Steve Fretzin [27:41]
Yeah, and I’m on La Maddix, myself as a non lawyer primarily for two reasons. One is to learn it to be able to help my clients, you know, integrate a software like that. Number two, is it’s managing a lot of stuff for me that I never had managed. So it is doing that automated scheduling in a in a neater way. It’s allowing me to customize contracts to send out so it’s all esign versus having to go back and forth and scan and print sign go back that’s doing that. Also marketing drip campaigns. Yes, I’ve got people that decide not to work with me, which is fine. I’m not a good fit for everybody. But how do I stay in touch with them over the next number of years so that maybe when they’re ready to come back, if they want more, I’ve got some new things going on, right, keep producing content and sharing with them as a way to keep in touch that isn’t happening. There are lawyers that are not talking to their clients. They’re not dripping marketing on them. They’re not engaging them to get them to so they can stay top of mind. And la Maddox is really, you know, shout out to Matt Spiegel and mimetics mean, what a great platform for not only, you know, tracking your pipeline, but also all the automations that they’ve added into it. And I’m going to have to give him a shout out and talk to him soon. Because I don’t even know that he knows that I’m on the platform. But anyway, I interviewed him on the podcast, but I haven’t I’ve done a terrible job of keeping in touch so maybe I need to I need to leverage automatics to keep in touch with thematics that’s a weird twist. That’s an irony. That’d be an irony. Right?
I think I think so. Yeah. I usually when somebody says that was ironic I go that was coincidental. Because nothing is ironic. Everything’s went to No, that’s actually irony.
Steve Fretzin [29:20]
I might have nailed it. I might have no irony. Right that I I’m not gonna get into it. So I think you’re right that that a CRM so so what’s your take that on and just you know, maybe a minute left and then we’re going to hit the three best stuff, but on a CRM like what’s the main value that that a lawyer that is that’s never used one before that seems scary. It’s another software on top of the practice Panther that was a soft, the smoke ball, whatever that now they’re adding an additional, you know, layer of software,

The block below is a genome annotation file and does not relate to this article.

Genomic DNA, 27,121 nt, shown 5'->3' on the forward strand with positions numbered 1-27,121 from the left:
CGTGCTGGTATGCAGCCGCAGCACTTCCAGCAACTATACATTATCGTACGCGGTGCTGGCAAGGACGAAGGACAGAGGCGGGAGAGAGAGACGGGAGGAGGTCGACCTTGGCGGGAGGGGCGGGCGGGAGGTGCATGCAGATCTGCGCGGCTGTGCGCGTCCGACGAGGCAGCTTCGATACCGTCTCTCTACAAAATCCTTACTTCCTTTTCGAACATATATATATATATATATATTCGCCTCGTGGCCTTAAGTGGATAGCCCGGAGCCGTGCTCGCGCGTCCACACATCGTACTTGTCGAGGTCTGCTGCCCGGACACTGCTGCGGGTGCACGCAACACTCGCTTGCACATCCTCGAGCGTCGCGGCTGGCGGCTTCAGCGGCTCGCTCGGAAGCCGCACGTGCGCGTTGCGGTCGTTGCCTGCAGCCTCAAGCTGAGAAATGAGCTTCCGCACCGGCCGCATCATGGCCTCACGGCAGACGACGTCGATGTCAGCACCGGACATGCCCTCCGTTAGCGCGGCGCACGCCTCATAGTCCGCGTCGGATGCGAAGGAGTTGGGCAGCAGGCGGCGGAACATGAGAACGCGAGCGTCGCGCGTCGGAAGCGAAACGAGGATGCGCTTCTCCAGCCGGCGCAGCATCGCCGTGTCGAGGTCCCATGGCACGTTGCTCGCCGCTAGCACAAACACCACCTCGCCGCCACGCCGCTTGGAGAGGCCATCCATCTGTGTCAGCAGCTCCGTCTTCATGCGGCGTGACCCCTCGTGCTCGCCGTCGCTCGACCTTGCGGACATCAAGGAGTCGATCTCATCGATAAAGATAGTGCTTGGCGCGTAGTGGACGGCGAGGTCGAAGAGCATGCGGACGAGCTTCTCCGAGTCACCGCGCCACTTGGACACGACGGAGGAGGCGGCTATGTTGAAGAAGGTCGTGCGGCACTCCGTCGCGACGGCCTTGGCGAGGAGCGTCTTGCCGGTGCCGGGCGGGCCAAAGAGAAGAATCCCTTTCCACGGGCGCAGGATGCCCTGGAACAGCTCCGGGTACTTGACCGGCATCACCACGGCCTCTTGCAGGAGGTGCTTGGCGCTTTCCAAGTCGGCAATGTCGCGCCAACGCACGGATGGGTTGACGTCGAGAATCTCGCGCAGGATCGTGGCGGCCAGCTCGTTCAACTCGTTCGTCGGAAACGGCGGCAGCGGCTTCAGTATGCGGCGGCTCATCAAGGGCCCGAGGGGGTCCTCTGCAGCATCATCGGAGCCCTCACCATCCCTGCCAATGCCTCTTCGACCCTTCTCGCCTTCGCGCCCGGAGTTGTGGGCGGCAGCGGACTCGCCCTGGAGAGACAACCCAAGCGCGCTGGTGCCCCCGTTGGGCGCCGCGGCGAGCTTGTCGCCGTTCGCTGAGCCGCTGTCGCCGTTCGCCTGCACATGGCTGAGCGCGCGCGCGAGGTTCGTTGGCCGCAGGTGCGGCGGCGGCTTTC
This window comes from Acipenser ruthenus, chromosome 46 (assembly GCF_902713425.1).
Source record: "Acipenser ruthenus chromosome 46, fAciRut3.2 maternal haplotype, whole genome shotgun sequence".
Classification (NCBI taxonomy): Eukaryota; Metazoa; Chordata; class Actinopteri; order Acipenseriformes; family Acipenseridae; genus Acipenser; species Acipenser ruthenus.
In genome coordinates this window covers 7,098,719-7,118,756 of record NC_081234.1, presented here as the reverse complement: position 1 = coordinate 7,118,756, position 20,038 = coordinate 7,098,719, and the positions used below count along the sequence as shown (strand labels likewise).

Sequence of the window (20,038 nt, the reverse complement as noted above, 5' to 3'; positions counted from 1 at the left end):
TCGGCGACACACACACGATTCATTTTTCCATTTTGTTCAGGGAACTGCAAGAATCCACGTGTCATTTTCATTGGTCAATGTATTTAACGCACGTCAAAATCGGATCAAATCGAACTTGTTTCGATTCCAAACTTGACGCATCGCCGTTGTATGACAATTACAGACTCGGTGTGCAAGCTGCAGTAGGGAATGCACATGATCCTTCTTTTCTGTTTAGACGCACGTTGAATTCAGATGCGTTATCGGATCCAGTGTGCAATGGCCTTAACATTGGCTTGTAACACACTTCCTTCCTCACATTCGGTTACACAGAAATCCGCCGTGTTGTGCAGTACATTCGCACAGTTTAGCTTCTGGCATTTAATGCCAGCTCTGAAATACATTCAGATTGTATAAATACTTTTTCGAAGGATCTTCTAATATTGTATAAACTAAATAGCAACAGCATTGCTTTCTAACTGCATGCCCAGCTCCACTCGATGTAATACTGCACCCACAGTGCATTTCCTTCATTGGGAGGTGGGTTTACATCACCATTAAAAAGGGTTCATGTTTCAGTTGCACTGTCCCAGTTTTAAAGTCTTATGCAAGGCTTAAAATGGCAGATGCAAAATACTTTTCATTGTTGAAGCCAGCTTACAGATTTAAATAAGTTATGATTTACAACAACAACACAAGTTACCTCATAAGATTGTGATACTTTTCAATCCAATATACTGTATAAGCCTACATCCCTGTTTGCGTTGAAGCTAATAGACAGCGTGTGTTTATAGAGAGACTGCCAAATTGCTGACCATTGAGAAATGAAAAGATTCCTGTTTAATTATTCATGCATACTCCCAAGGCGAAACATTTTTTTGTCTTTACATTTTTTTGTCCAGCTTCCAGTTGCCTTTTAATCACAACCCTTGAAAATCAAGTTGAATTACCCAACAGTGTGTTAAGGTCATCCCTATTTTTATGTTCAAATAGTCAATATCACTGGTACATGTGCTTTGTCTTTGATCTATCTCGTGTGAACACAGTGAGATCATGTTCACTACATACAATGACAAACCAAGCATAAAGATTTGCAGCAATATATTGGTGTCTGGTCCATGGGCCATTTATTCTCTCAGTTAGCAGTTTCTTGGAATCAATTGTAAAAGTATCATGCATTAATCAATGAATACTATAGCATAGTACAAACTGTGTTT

two places where a CRM is going to save you money, okay, it’s gonna pay for itself. One you already hit on which is the signing contracts. So when I get When I get a client, and even if I did client the old fashioned way, they walk into my office, I put their information into into the CRM, I still have an E, you know, I can still have an E signed contract, and we’re done. I send them a text message, they sign it, we’re done with all their information is put in by them, potentially. And then the other is that many times law Maddix for somebody’s CRM is going to integrate with their law practice management system. And so they put in fine information once and then it just imports into the system, it keeps track of it. And so right there, you can you can look and say that saves X amount of time for my assistant or for myself, a day, a week, a client, whatever. And then you say, is that worse? The amount of money that I’m paying for it, I would venture to guess it is?
Steve Fretzin [30:51]
So to give an example, you mentioned earlier that my link integration, the link I sent you to schedule this podcast with me took you through a number of questions it had you import your photo ID, it did a bunch of things, okay, it set you up in my calendar, and we’re rockin and rollin. And then now all your content and information is in my CRM, I don’t have to go in and insert your phone number, your email, it’s all there. And I can work off of it. So oh my god, how much time is that saving me? And then I’ve got your information to use it. However I see fit to keep in touch with you in a way that doesn’t take time.
And I was gonna have to give you that information anyway. Yeah, usually it was going to be Hey, Zack, can you email me the answer to these questions? You know, and Ryan, you might wind up spelling my name wrong. Or you might wait, wind up transposing? You know, two letters in my email or something like that. Yeah, I was gonna have to go through that process one way or the other. Yeah. So now it saves somebody time, you know, the world has has become more efficient. Because of that. Yeah.
Steve Fretzin [31:55]
All right, man. Well, thank you so much for sharing your wisdom and having this really great interactive conversation about legal tech. And let’s move on to the three best of now you’ve got a very interesting situation because I’m interviewing people in LA and New York and Miami and they’re telling them all these great places. You’re out in South Dakota and I don’t think you’re you’re you know, in Sioux Falls like you’re, you’re you’re just what near Iran, South Dakota.
That’s gonna be the biggest city that anybody really no
Steve Fretzin [32:22]
population. What? 20,000? Maybe? Yeah,